Computational Chemical Physics group (CCP)
We are a computational group focusing on the theory and simulation of physical phenomena which span wide spatial and dynamical scales, from photoexcitations of electrons to the dynamics of structure formation of biomolecular systems. Our methodology ranges from electronic structure theory and quantum Monte Carlo approaches to coarse grain molecular and Brownian dynamics. Using similar methods, we also investigate the flow properties of soft matter. Our activities encompass both practical problems and the development of novel computational methods when needed.
In a few years, we will have in Europe the first generation of exascale machines. To harness this huge computational power, new software strategies need to be devised and this requires a significant, joint effort of domain scientists and computational experts. To this aim, the European Commission funds targeted Centers of Excellence, each to empower a specific scientific community. TREX has been awarded Center of Excellence for the community of quantum chemistry. TREX federates European scientists, High Performance Computing stakeholders, and SMEs to develop and apply high-performance software solutions for quantum mechanical simulations at the exascale.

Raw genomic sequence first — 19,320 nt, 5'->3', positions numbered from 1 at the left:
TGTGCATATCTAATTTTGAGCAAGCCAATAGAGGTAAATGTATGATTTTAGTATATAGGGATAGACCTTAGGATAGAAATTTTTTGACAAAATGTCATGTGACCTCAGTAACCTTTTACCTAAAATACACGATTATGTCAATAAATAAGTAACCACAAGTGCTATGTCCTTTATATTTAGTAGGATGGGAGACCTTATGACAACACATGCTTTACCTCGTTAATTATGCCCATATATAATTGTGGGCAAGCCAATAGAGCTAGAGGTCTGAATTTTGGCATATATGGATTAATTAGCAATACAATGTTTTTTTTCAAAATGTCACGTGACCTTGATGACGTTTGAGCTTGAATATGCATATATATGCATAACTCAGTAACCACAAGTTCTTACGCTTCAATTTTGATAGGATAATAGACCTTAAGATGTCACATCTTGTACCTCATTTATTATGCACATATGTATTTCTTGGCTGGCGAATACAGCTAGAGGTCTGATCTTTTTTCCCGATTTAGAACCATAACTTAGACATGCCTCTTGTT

Biomedical Signals and Systems (BSS)
Biomedical Signals and Systems (BSS) is a multidisciplinary group based in Electrical Engineering, focussing on finding solutions for medical challenges via signal and system analysis. Advanced (ambulatory) sensor technology combined with our broad knowledge of the human body as a dynamic system enables (eHealth) technology to improve prevention, diagnosis and treatment of sensory, motor and internal dysfunction in clinical and home/selfcare setting. Our research helps to improve the quality of life of elderly, people with chronic diseases and rehabilitation patients.